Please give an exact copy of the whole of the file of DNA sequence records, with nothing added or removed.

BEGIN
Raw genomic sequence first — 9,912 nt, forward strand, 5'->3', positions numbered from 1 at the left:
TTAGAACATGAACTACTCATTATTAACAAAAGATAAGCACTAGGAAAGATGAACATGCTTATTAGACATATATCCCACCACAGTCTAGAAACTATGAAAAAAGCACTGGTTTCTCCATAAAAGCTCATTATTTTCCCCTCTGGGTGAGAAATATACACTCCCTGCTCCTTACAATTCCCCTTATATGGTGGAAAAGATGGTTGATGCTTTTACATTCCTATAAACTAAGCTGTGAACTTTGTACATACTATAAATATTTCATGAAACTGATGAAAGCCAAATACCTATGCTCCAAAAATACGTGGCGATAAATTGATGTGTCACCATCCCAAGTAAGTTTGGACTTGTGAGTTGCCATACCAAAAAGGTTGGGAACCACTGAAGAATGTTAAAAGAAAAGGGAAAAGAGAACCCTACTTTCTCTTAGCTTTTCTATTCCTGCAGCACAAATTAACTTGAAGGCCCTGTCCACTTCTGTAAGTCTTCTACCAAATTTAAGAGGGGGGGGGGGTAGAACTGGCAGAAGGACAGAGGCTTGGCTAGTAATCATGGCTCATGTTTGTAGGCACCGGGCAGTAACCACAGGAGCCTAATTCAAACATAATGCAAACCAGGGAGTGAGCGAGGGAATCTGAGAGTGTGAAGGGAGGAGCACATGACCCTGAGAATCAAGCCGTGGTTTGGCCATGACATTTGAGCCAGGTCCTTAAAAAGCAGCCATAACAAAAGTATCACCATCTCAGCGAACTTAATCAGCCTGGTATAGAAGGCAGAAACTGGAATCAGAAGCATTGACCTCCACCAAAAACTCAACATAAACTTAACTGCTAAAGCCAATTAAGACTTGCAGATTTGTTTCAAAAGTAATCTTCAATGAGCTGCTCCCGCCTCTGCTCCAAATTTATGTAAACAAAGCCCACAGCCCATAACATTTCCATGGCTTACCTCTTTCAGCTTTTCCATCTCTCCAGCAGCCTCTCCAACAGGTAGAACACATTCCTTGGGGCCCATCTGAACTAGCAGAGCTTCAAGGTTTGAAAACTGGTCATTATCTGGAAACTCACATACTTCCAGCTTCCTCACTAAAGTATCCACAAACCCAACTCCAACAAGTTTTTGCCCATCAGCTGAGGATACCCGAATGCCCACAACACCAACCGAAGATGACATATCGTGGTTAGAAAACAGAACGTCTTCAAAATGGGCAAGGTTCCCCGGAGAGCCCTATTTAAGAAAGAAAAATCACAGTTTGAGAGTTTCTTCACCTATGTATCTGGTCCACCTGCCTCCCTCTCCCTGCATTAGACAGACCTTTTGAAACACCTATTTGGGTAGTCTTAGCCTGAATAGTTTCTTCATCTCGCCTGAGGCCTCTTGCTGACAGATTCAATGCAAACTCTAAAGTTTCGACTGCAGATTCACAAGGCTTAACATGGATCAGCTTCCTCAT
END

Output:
Raw genomic sequence first — 9,912 nt, forward strand, 5'->3', positions numbered from 1 at the left:
TTAGAACATGAACTACTCATTATTAACAAAAGATAAGCACTAGGAAAGATGAACATGCTTATTAGACATATATCCCACCACAGTCTAGAAACTATGAAAAAAGCACTGGTTTCTCCATAAAAGCTCATTATTTTCCCCTCTGGGTGAGAAATATACACTCCCTGCTCCTTACAATTCCCCTTATATGGTGGAAAAGATGGTTGATGCTTTTACATTCCTATAAACTAAGCTGTGAACTTTGTACATACTATAAATATTTCATGAAACTGATGAAAGCCAAATACCTATGCTCCAAAAATACGTGGCGATAAATTGATGTGTCACCATCCCAAGTAAGTTTGGACTTGTGAGTTGCCATACCAAAAAGGTTGGGAACCACTGAAGAATGTTAAAAGAAAAGGGAAAAGAGAACCCTACTTTCTCTTAGCTTTTCTATTCCTGCAGCACAAATTAACTTGAAGGCCCTGTCCACTTCTGTAAGTCTTCTACCAAATTTAAGAGGGGGGGGGGGTAGAACTGGCAGAAGGACAGAGGCTTGGCTAGTAATCATGGCTCATGTTTGTAGGCACCGGGCAGTAACCACAGGAGCCTAATTCAAACATAATGCAAACCAGGGAGTGAGCGAGGGAATCTGAGAGTGTGAAGGGAGGAGCACATGACCCTGAGAATCAAGCCGTGGTTTGGCCATGACATTTGAGCCAGGTCCTTAAAAAGCAGCCATAACAAAAGTATCACCATCTCAGCGAACTTAATCAGCCTGGTATAGAAGGCAGAAACTGGAATCAGAAGCATTGACCTCCACCAAAAACTCAACATAAACTTAACTGCTAAAGCCAATTAAGACTTGCAGATTTGTTTCAAAAGTAATCTTCAATGAGCTGCTCCCGCCTCTGCTCCAAATTTATGTAAACAAAGCCCACAGCCCATAACATTTCCATGGCTTACCTCTTTCAGCTTTTCCATCTCTCCAGCAGCCTCTCCAACAGGTAGAACACATTCCTTGGGGCCCATCTGAACTAGCAGAGCTTCAAGGTTTGAAAACTGGTCATTATCTGGAAACTCACATACTTCCAGCTTCCTCACTAAAGTATCCACAAACCCAACTCCAACAAGTTTTTGCCCATCAGCTGAGGATACCCGAATGCCCACAACACCAACCGAAGATGACATATCGTGGTTAGAAAACAGAACGTCTTCAAAATGGGCAAGGTTCCCCGGAGAGCCCTATTTAAGAAAGAAAAATCACAGTTTGAGAGTTTCTTCACCTATGTATCTGGTCCACCTGCCTCCCTCTCCCTGCATTAGACAGACCTTTTGAAACACCTATTTGGGTAGTCTTAGCCTGAATAGTTTCTTCATCTCGCCTGAGGCCTCTTGCTGACAGATTCAATGCAAACTCTAAAGTTTCGACTGCAGATTCACAAGGCTTAACATGGATCAGCTTCCTCAT